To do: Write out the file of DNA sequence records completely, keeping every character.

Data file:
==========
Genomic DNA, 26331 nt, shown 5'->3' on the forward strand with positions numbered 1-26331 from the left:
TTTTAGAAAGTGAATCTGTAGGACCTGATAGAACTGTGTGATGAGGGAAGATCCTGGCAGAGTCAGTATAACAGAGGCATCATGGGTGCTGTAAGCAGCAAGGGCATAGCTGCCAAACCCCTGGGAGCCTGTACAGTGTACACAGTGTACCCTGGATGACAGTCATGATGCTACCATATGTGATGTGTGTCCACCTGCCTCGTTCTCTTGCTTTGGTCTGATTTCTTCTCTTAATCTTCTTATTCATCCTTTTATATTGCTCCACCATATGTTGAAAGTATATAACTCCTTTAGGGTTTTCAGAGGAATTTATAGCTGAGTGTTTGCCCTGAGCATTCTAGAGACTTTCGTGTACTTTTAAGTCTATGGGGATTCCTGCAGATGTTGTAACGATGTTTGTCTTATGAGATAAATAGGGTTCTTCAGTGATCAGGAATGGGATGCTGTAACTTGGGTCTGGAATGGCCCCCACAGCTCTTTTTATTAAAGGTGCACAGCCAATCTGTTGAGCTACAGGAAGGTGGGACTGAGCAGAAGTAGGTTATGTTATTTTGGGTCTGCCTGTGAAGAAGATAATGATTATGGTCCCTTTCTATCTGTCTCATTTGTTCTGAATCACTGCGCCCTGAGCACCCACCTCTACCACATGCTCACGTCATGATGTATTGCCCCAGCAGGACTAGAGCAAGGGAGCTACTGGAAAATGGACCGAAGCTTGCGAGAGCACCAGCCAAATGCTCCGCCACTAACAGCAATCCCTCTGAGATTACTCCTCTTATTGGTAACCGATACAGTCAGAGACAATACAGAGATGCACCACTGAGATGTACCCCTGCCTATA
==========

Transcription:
Genomic DNA, 26331 nt, shown 5'->3' on the forward strand with positions numbered 1-26331 from the left:
TTTTAGAAAGTGAATCTGTAGGACCTGATAGAACTGTGTGATGAGGGAAGATCCTGGCAGAGTCAGTATAACAGAGGCATCATGGGTGCTGTAAGCAGCAAGGGCATAGCTGCCAAACCCCTGGGAGCCTGTACAGTGTACACAGTGTACCCTGGATGACAGTCATGATGCTACCATATGTGATGTGTGTCCACCTGCCTCGTTCTCTTGCTTTGGTCTGATTTCTTCTCTTAATCTTCTTATTCATCCTTTTATATTGCTCCACCATATGTTGAAAGTATATAACTCCTTTAGGGTTTTCAGAGGAATTTATAGCTGAGTGTTTGCCCTGAGCATTCTAGAGACTTTCGTGTACTTTTAAGTCTATGGGGATTCCTGCAGATGTTGTAACGATGTTTGTCTTATGAGATAAATAGGGTTCTTCAGTGATCAGGAATGGGATGCTGTAACTTGGGTCTGGAATGGCCCCCACAGCTCTTTTTATTAAAGGTGCACAGCCAATCTGTTGAGCTACAGGAAGGTGGGACTGAGCAGAAGTAGGTTATGTTATTTTGGGTCTGCCTGTGAAGAAGATAATGATTATGGTCCCTTTCTATCTGTCTCATTTGTTCTGAATCACTGCGCCCTGAGCACCCACCTCTACCACATGCTCACGTCATGATGTATTGCCCCAGCAGGACTAGAGCAAGGGAGCTACTGGAAAATGGACCGAAGCTTGCGAGAGCACCAGCCAAATGCTCCGCCACTAACAGCAATCCCTCTGAGATTACTCCTCTTATTGGTAACCGATACAGTCAGAGACAATACAGAGATGCACCACTGAGATGTACCCCTGCCTATA